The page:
Wondering how exercise helps your heart? Joseph Libonati, PhD, associate professor at the University of Pennsylvania School of Nursing, has few interesting insights.
He says one way exercise benefits the heart is by decreasing its workload. Since exercise improves the ratio between the heart’s demand for oxygen and its supply through the coronary arteries, working out can strengthen the heart by making it bigger and aiding its ability to pump more efficiently.
Exercise also improves both the supply and demand of the heart by dilating coronary blood vessels, pushing out a greater volume of blood with every beat so it doesn’t have to work as hard — which can lower blood pressure. In addition, exercise makes you leaner, which improves blood sugar levels and also allows the heart to pump blood at lower pressures with less work.
As we age, physical activity is even more important to maintain healthy bones and muscles. Resistance training in particular helps maintain bone and muscle mass, and can even aid metabolism and reduce the risk of obesity, diabetes and high blood pressure.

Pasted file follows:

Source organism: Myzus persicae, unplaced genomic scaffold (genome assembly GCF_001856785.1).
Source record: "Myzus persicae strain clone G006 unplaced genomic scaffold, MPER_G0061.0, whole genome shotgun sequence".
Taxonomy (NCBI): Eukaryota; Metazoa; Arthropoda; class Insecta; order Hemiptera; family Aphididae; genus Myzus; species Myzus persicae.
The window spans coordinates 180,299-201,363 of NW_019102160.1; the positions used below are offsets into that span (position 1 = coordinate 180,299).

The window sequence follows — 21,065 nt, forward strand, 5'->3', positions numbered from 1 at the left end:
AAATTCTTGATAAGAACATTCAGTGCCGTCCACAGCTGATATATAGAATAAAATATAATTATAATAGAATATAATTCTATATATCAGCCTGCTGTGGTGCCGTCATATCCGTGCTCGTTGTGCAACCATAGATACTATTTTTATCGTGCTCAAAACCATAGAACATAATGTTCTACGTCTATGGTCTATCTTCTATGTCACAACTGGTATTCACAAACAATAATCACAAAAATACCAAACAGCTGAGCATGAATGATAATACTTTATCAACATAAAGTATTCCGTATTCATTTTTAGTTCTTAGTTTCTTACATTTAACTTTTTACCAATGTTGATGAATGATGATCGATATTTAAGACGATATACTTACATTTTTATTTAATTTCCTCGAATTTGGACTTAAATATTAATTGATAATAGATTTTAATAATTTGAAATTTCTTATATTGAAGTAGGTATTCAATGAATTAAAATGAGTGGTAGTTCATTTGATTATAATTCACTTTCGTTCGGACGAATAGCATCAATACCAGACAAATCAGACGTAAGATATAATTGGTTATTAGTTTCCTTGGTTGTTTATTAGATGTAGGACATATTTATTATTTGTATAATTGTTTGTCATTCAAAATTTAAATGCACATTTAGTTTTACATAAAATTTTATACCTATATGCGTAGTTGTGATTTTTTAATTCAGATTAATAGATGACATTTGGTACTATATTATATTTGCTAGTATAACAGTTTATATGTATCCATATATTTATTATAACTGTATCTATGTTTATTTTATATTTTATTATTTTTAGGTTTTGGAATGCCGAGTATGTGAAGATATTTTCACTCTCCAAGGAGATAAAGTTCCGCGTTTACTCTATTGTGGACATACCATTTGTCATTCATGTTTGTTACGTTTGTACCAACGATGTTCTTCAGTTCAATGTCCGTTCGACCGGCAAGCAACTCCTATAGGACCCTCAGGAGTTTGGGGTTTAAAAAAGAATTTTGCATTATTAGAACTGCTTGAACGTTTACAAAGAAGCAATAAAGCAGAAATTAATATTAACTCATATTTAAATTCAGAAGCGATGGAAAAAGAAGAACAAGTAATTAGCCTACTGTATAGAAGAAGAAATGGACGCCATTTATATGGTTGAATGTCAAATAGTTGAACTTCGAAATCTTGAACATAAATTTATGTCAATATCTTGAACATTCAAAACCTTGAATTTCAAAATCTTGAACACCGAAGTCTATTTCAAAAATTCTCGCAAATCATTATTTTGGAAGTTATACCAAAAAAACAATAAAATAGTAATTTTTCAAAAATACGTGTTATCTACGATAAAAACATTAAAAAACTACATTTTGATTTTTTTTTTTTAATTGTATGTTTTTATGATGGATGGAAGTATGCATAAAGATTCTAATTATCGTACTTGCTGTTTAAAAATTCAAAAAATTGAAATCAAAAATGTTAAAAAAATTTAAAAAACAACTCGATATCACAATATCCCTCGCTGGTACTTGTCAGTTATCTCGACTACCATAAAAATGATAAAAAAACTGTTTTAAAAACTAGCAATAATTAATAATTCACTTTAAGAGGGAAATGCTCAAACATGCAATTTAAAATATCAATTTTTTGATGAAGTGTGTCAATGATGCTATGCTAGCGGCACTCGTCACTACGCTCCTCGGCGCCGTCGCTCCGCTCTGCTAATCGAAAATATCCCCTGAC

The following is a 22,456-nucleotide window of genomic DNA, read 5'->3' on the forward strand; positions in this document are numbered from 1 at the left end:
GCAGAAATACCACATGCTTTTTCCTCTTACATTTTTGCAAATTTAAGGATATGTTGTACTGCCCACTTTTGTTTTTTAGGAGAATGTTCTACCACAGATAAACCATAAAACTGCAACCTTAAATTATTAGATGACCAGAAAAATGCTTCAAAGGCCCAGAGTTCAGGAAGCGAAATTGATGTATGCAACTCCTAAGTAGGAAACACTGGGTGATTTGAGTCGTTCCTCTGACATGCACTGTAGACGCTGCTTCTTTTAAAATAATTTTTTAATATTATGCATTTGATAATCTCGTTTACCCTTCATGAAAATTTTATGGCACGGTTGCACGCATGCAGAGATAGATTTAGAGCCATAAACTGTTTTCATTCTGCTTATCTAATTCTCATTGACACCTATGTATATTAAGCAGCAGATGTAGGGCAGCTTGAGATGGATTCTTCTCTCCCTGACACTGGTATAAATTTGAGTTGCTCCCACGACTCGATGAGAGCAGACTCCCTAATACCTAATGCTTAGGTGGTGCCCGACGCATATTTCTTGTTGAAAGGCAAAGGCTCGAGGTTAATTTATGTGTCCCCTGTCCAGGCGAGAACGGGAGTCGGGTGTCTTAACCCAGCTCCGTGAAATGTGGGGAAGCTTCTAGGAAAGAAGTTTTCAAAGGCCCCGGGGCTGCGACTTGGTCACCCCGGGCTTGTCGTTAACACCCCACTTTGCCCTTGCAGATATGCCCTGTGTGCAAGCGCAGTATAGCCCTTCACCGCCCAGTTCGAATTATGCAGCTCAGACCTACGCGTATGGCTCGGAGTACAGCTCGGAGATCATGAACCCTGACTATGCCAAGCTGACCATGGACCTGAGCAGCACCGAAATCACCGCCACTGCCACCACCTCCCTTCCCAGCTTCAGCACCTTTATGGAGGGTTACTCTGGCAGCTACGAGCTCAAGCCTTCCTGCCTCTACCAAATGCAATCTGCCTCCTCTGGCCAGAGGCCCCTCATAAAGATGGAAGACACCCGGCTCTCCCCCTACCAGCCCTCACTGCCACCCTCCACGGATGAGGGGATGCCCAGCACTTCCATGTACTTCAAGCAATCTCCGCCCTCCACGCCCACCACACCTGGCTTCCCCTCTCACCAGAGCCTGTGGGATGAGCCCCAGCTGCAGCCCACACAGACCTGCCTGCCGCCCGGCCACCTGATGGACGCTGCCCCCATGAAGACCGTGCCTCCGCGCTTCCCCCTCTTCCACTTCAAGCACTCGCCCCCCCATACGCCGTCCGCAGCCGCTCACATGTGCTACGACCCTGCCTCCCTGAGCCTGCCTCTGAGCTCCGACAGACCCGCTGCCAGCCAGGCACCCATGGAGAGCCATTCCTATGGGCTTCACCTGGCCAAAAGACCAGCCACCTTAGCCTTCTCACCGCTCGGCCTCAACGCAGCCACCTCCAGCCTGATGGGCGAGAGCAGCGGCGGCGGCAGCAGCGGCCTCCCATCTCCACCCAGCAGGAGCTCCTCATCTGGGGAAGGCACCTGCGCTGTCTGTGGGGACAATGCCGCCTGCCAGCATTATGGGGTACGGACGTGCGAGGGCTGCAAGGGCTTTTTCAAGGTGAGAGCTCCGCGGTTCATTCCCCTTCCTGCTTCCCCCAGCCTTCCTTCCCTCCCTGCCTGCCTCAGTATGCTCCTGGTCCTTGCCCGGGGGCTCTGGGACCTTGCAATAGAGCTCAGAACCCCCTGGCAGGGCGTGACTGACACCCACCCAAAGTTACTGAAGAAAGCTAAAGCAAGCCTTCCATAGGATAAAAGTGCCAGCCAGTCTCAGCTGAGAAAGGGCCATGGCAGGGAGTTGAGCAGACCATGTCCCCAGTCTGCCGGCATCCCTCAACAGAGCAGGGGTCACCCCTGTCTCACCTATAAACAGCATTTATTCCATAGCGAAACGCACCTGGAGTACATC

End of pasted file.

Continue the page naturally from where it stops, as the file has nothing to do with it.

So which exercise is best for your heart? Libonati says to think about the acronym FIT: Frequency, Intensity and Time.
- Frequency: Exercise five days a week, and find something you like so you’re more likely to stick with it.
- Intensity: Do the talk test. You should be able to hold a normal conversation with little breathing trouble while exercising.
- Time: Exercise 30 to 60 minutes per day, and remember it doesn’t have to be done all at once.